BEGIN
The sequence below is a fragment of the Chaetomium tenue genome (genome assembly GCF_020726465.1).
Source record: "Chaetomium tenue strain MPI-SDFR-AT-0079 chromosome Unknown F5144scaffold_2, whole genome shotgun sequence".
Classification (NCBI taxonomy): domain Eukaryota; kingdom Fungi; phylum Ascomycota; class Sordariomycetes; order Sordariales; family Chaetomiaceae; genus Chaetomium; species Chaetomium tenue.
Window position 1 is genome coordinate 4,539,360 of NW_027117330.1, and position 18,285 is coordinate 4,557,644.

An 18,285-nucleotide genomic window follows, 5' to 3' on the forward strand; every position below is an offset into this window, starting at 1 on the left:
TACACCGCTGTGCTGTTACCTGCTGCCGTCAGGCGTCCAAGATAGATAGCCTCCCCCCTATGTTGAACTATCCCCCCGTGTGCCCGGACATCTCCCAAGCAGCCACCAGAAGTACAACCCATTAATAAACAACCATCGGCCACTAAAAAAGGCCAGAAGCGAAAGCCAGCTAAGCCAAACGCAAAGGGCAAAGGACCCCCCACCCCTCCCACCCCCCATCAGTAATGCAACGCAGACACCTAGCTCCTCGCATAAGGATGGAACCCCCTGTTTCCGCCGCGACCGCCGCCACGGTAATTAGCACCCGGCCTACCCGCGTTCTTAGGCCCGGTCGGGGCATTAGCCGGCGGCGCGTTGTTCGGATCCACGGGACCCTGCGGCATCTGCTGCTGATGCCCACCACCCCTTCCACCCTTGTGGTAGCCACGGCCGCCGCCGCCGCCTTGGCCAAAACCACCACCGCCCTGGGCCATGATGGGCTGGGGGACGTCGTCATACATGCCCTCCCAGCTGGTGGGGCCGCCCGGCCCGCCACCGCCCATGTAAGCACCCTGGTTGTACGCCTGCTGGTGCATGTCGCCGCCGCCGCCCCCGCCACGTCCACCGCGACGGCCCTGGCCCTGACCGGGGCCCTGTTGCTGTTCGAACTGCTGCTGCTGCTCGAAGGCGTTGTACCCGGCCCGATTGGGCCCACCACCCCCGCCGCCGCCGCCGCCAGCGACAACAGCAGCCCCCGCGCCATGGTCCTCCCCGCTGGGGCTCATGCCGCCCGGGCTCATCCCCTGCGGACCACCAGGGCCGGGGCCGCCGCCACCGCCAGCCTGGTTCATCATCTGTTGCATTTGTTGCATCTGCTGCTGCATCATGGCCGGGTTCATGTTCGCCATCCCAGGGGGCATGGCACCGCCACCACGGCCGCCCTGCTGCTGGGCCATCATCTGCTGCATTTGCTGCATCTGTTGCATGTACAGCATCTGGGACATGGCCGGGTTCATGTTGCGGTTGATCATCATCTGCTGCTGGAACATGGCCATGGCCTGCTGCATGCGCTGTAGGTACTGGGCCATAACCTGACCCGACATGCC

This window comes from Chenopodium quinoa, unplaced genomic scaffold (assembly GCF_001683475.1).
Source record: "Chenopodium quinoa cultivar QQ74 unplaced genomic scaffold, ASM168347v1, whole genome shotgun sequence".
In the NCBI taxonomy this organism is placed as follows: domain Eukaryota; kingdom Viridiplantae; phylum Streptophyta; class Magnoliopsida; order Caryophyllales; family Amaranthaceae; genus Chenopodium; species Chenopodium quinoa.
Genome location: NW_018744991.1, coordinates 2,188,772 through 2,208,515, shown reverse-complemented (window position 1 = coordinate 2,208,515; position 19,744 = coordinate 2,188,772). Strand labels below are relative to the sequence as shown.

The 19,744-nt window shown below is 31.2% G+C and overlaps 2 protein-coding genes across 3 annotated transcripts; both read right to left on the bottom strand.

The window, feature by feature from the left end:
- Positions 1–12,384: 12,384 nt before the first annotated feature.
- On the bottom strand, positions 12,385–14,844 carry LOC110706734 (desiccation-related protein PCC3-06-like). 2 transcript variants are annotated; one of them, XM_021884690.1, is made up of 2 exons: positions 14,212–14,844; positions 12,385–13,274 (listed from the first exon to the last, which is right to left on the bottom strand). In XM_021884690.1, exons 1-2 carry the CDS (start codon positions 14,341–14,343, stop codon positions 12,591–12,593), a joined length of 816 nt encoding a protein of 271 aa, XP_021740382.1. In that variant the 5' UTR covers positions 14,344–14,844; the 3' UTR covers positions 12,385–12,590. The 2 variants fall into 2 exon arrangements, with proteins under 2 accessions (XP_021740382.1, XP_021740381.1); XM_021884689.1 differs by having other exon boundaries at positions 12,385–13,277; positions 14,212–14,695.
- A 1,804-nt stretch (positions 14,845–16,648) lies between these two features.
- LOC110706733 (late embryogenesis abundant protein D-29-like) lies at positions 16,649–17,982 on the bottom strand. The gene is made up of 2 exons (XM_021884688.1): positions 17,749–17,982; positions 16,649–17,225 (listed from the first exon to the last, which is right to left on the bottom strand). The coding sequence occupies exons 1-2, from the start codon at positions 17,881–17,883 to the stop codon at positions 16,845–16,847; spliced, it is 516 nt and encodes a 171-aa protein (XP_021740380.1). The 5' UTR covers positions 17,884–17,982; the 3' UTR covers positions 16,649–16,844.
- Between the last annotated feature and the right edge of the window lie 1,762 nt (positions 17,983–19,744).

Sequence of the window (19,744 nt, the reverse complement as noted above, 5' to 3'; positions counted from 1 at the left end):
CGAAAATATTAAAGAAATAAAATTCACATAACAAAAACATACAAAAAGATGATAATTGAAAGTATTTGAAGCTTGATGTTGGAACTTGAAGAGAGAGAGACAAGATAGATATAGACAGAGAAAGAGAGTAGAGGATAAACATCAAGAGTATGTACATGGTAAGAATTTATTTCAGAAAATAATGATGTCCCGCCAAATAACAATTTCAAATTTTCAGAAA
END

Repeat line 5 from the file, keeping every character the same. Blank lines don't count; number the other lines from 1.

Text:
An 18,285-nucleotide genomic window follows, 5' to 3' on the forward strand; every position below is an offset into this window, starting at 1 on the left: